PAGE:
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Early August, 75CE

Why was Caecina plagued with forced visits with people she didn't care to know? It was nothing personal against those she had to meet - she just had a million other things she'd rather be doing! And Juliana had an amazing ability to make connections for Caecina while being miles away at the villa. Today's visit was no different. She had been introduced to Horatia Justina before, and had attended a social gathering, a book club, at her home as well (also spurred on by her stepmother) but had never had a visit with the woman one on one. At the book club meeting, Caecina had made the appropriate niceties and then retreated to spend the rest of the evening with the one young woman she'd known there. 

Because she'd never interacted one on one with the older woman, Caecina was going into the meeting today with little to no context or knowledge about her personality, and that intimidated her. The young senatore lady was of the notion that all older women were simply out to get their younger counterparts, to judge their new fashions and hair styles, to judge their adherence to the proprieties. Caecina was absolutely better at interacting with women her age than older women. But at least she had some knowledge about how to appease the old cats, so she was at least prepared on that front. 

Caecina dressed especially carefully, choosing a more modest chiton than she usually wore. The fabric was a light blue, Caecina's favorite, and embroidered along the edge's by the girl's own hands, something she could brag about if she needed to defend herself. Her palla was also blue, though darker, and sparingly decorated. Her jewelry was tasteful and not too garish, and she brought along a bottle of fine wine from her father's cellars as a hostess gift. Upon arrival, Caecina was shown into the entryway to wait for her hostess. 

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Horatia smoothed down the front of her stola, and then made her way to the atrium. She had decorated the domus in light flowers to try and make it seem less...imposing to her guest, and she'd dressed simply. Her stola was a light yellow to compliment her red hair, and finely but simply adorned with embroidery in that understated Horatia sort of way. Her hair, up as for all married women's, was only simply braided - none of the great Flavian up-dos for her, the weight of them could make a woman faint! Besides, Caecina had seemed a sweet albeit quiet girl from their brief meeting and Horatia had no desire to be ostentatious and scare her. How little she knew the girl!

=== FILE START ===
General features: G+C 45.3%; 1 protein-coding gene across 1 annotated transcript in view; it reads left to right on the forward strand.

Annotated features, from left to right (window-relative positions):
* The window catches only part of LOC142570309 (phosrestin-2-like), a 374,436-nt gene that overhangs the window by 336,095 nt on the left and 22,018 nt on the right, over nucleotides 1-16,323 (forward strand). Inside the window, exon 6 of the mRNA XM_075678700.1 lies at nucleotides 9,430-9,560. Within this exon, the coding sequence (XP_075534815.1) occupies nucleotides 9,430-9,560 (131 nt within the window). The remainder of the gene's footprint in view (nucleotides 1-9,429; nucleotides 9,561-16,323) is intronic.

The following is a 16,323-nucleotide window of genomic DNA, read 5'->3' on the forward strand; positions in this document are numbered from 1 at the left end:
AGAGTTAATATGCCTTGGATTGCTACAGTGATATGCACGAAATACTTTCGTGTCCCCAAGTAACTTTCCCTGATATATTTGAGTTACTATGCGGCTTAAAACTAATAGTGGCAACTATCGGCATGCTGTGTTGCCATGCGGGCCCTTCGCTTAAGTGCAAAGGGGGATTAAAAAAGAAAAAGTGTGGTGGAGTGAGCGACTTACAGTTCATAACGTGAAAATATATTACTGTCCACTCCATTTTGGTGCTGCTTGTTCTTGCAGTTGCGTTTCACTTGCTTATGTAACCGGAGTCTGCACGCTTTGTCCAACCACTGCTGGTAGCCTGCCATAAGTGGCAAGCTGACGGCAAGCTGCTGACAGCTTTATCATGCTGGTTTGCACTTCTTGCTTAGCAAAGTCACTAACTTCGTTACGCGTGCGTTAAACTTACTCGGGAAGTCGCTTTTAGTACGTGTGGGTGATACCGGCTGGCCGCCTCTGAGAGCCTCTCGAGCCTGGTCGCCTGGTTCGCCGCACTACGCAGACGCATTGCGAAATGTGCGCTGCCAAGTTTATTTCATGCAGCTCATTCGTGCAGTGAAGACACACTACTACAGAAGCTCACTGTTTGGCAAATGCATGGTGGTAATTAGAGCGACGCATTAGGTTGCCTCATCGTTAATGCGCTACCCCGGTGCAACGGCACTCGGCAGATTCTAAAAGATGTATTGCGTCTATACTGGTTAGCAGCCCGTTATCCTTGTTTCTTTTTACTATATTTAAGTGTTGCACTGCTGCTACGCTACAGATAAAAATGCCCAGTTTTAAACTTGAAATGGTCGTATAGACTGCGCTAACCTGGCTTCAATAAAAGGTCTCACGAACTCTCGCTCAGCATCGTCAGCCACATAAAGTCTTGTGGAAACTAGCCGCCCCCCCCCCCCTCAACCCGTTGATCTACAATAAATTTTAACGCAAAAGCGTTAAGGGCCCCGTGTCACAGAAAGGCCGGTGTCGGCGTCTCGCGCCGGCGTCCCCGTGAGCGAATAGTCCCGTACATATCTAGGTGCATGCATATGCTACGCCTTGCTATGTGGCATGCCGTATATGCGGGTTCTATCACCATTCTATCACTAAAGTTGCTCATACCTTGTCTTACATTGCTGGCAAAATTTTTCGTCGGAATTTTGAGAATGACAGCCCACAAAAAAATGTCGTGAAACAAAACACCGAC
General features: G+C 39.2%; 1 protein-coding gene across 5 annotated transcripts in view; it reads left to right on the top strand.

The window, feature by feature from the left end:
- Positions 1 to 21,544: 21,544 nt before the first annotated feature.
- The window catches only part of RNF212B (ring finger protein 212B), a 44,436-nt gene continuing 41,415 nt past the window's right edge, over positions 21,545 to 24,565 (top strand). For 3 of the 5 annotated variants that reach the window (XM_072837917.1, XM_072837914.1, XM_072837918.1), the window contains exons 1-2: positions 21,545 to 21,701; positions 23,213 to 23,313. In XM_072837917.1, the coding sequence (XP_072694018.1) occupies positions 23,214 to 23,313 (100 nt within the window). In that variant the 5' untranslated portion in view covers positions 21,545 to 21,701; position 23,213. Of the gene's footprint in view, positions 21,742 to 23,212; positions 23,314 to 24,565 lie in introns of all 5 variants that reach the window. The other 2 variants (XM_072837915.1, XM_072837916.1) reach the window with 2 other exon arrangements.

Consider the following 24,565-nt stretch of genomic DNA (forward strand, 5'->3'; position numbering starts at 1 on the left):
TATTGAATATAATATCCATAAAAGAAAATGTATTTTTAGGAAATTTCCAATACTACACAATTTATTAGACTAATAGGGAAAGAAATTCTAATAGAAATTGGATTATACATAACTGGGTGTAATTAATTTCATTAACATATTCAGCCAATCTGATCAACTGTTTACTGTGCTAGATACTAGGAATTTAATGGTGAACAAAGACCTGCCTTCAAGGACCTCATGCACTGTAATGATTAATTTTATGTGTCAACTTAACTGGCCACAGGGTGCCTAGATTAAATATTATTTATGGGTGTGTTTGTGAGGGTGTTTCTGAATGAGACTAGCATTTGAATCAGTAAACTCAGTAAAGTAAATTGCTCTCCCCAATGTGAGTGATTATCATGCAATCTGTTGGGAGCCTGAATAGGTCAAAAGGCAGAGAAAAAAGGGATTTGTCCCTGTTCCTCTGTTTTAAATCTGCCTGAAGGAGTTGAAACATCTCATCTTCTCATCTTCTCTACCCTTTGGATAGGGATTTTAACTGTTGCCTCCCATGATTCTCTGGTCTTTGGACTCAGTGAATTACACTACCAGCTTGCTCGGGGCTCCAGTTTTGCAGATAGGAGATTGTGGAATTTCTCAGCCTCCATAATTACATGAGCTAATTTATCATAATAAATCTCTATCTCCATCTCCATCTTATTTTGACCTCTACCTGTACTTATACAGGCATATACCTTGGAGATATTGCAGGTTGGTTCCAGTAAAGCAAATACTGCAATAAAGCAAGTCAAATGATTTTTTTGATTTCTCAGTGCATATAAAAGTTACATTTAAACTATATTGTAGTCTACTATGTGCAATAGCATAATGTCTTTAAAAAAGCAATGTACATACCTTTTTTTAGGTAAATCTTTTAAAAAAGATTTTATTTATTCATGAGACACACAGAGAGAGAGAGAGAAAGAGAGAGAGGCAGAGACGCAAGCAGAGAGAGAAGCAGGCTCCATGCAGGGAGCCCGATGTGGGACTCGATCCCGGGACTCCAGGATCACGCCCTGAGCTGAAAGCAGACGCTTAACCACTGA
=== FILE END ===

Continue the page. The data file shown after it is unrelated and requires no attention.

As she swept into the atrium, a warm smile lit up her face. "Caecina, welcome." She paused in front of her and extended her hands in greeting, leaning to kiss the younger woman's cheeks in welcome. She tried to avoid the tugging feeling of...well...age when she looked upon her guest. She was only thirty-two! Why did she feel so ancient all of a sudden! "Come, I was thinking we could sit in the garden for a little while?" Her garden was her pride and joy, and her place of personal solitude where she withdrew when she needed space, or wanted to entertain close friends. 

She had been surprised by the ask to meet the young woman, although she didn't doubt the intentions. She had had many similar meetings when she had been Caecina's age with friends of her mothers or other such matrons in Rome. All to do with preparing her for her wifely future she assumed, and now time had ticked on and she was doing the same for a new generation of Roman women. She tried to ignore the uncomfortable feeling settling on her shoulders. "Tell me, you've been in Rome long, or do you usually live in the villa?" 

 

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Before the mistress of the domus arrived, Caecina took a chance to look around the atrium, noticing its tasteful and bright decorations. She wondered if the flowers were from the domus's own gardens, or if they'd been brought in from elsewhere, though the effect was the same either way. Caecina wondered how she would decorate her own house someday, assuming, of course, her husband allowed her to decorate how she liked. 

She was tugged out of her thoughts by Horatia arriving, greeting her by clasping her hands and kissing her on each cheek. Caecina returned the gesture with a bright smile, instantly turning on the charm just as she had intended to. "Horatia, it is so wonderful to see you again. Thank you for inviting me to your home - it is a beautiful domus." Astraea cleared her throat and Caecina took the hint. "Oh, goodness, I almost forgot. I brought you this wine from our cellars - a gift for your kindness in inviting me."